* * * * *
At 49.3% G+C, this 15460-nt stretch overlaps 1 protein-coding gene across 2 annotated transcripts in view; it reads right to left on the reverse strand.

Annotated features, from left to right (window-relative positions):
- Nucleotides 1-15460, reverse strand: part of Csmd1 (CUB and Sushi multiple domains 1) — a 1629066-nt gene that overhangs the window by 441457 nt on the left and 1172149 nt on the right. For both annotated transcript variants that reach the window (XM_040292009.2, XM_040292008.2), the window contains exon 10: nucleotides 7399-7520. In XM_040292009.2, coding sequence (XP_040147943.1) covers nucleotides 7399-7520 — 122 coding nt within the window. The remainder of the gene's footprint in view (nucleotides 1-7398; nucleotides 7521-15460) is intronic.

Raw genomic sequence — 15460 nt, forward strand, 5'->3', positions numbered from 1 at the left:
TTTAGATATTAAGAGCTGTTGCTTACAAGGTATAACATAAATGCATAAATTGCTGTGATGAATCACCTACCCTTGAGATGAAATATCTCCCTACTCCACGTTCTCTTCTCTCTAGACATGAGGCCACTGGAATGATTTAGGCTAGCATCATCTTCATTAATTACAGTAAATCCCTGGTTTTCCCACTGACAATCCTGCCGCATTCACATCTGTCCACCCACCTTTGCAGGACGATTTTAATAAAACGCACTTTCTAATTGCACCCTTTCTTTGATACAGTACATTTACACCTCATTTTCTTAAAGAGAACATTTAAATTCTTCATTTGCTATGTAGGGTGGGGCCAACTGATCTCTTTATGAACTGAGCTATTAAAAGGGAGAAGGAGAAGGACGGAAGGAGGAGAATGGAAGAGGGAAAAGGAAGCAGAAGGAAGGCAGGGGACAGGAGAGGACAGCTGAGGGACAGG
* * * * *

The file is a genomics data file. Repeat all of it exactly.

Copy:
At 49.3% G+C, this 15460-nt stretch overlaps 1 protein-coding gene across 2 annotated transcripts in view; it reads right to left on the reverse strand.

Annotated features, from left to right (window-relative positions):
- Nucleotides 1-15460, reverse strand: part of Csmd1 (CUB and Sushi multiple domains 1) — a 1629066-nt gene that overhangs the window by 441457 nt on the left and 1172149 nt on the right. For both annotated transcript variants that reach the window (XM_040292009.2, XM_040292008.2), the window contains exon 10: nucleotides 7399-7520. In XM_040292009.2, coding sequence (XP_040147943.1) covers nucleotides 7399-7520 — 122 coding nt within the window. The remainder of the gene's footprint in view (nucleotides 1-7398; nucleotides 7521-15460) is intronic.

Raw genomic sequence — 15460 nt, forward strand, 5'->3', positions numbered from 1 at the left:
TTTAGATATTAAGAGCTGTTGCTTACAAGGTATAACATAAATGCATAAATTGCTGTGATGAATCACCTACCCTTGAGATGAAATATCTCCCTACTCCACGTTCTCTTCTCTCTAGACATGAGGCCACTGGAATGATTTAGGCTAGCATCATCTTCATTAATTACAGTAAATCCCTGGTTTTCCCACTGACAATCCTGCCGCATTCACATCTGTCCACCCACCTTTGCAGGACGATTTTAATAAAACGCACTTTCTAATTGCACCCTTTCTTTGATACAGTACATTTACACCTCATTTTCTTAAAGAGAACATTTAAATTCTTCATTTGCTATGTAGGGTGGGGCCAACTGATCTCTTTATGAACTGAGCTATTAAAAGGGAGAAGGAGAAGGACGGAAGGAGGAGAATGGAAGAGGGAAAAGGAAGCAGAAGGAAGGCAGGGGACAGGAGAGGACAGCTGAGGGACAGG